As countries move in and out of alert levels in response to the COVID-19 pandemic, we are seeing multitudes of buildings being vacated for significant periods of time before they are reoccupied at a later date. But what does this vacant period mean for building services, and what do you need to think about before reoccupying your building?
During a lockdown period, several buildings services systems may have been left idle, leading to both health and safety and maintenance risks. In New Zealand, an article released by MBIE (Ministry of Business, Innovation and Employment) shortly after alert level 3 was announced, cited water stagnation and depleted water seals within plumbing systems as potential sources of health risk. In the article MBIE recommended thoroughly flushing water supply systems and replenishing water seals prior to building reoccupation, noting that specific flushing procedures will need to be developed for larger buildings.
During normal building operations, water is consistently being drawn off for drinking and sanitisation. This allows both fresh water to be drawn into a system as well as discharge, to replenish water seals at fixtures, floor drains etc. This consistent introduction of fresh water into a plumbing system helps maintain the system as potable water. The discharge of water into the drainage system maintains the water seals, preventing foul air (sewer gases) from entering the building.
During a lockdown period the lack of water movement in both these systems can present health risks through a number of factors, which include:
- Bacteriological growth
- Heavy metal concentration (lead, copper, etc.)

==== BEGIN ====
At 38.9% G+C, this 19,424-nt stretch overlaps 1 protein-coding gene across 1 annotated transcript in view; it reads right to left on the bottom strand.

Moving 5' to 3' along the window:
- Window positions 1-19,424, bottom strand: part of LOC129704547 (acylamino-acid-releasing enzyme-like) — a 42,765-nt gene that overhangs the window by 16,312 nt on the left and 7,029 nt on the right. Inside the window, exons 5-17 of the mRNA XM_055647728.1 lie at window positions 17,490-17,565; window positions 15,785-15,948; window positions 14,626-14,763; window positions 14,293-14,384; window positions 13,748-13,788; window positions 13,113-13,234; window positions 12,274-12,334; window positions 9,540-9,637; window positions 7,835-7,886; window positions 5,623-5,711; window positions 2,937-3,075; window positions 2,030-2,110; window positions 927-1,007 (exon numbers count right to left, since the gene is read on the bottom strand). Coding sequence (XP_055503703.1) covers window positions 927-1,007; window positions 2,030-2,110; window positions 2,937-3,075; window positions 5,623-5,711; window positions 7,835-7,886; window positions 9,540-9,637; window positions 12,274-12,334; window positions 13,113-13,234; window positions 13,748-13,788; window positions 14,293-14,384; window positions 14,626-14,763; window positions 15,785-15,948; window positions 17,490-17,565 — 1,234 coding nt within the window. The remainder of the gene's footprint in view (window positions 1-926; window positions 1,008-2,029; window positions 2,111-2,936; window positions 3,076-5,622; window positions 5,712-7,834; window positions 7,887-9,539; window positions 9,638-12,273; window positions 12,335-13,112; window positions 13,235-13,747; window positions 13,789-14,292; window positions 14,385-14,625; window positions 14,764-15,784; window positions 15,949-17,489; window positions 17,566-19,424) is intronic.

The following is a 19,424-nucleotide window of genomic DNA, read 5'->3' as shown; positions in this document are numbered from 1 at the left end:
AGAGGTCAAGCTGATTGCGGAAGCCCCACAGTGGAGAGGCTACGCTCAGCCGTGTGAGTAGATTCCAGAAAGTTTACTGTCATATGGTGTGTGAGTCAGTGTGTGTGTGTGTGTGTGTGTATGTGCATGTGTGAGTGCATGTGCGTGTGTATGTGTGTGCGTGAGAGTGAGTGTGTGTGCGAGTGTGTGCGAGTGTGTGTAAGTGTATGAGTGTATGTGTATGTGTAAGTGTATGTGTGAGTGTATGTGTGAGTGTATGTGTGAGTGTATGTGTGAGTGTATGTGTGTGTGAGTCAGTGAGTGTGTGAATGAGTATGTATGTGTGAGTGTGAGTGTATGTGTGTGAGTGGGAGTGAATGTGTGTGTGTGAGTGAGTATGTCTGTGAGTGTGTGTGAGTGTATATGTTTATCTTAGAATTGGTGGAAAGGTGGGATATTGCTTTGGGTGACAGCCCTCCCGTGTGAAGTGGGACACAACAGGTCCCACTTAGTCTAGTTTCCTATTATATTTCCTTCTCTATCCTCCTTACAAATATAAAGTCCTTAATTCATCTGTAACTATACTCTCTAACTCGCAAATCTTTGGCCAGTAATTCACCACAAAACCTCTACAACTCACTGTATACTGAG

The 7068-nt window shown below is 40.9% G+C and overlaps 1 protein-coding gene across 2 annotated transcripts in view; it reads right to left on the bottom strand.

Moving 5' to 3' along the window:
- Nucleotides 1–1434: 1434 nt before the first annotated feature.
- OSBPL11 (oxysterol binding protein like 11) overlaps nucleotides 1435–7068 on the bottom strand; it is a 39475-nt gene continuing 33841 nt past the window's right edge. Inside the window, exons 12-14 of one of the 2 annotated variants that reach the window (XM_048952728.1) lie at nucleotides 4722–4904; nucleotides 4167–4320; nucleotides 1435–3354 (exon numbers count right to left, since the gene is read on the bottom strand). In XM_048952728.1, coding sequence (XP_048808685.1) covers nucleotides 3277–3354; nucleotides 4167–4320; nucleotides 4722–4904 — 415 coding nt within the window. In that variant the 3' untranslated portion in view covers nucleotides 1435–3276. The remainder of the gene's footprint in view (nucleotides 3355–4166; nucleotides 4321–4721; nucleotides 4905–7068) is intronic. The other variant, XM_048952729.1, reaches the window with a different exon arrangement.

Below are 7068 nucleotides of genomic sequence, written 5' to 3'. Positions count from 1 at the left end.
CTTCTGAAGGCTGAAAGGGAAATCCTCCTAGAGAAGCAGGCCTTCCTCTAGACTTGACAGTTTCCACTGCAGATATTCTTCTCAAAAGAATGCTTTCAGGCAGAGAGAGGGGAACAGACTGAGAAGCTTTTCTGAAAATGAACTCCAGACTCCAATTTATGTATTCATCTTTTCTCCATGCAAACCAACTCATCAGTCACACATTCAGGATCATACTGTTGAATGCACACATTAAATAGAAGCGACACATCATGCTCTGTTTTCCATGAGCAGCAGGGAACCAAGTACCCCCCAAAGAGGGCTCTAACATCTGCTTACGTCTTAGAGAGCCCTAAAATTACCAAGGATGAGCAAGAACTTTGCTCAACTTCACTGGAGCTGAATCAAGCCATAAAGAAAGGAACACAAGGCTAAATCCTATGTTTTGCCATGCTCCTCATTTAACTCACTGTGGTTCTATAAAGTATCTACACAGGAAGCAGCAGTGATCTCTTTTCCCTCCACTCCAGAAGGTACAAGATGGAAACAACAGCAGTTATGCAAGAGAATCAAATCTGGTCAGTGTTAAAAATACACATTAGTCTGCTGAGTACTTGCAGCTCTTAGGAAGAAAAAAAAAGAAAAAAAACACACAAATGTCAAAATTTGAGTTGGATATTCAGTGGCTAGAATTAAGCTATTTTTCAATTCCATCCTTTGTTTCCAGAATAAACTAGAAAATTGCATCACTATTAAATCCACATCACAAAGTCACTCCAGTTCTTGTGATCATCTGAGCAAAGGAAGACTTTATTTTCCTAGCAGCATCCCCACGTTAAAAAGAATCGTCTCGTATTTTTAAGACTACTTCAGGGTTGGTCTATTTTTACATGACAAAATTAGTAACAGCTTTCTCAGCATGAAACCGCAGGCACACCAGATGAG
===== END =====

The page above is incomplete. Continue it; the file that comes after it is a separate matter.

- Release of sewer gases into the building
The longer buildings sit idle, the greater the likelihood one of the above (or similar) risks becomes present in the system.
Before buildings are reoccupied, they should have their water systems flushed and disinfected, and their drainage systems water seals replenished, to assist in maintaining the health and safety of all building occupants.
While not specifically identified in MBIE’s article, mechanical cooling towers may need to be disinfected and ventilation filters checked for bacteria prior to recommissioning the mechanical systems. With a number of these systems being controlled by BMS, you may be able to do some of this work remotely before entering the building.
We have been working closely alongside a number of building owners, tenants, facilities management teams, maintenance staff and plumbing professionals to assist in developing testing, flushing, and disinfection plans for a number of buildings across New Zealand as they look to reopen.
If you have any queries or would like to find out more, please don't hesitate to contact Brendon Dwyer or Nik McIntosh below.
Senior Associate – Building Services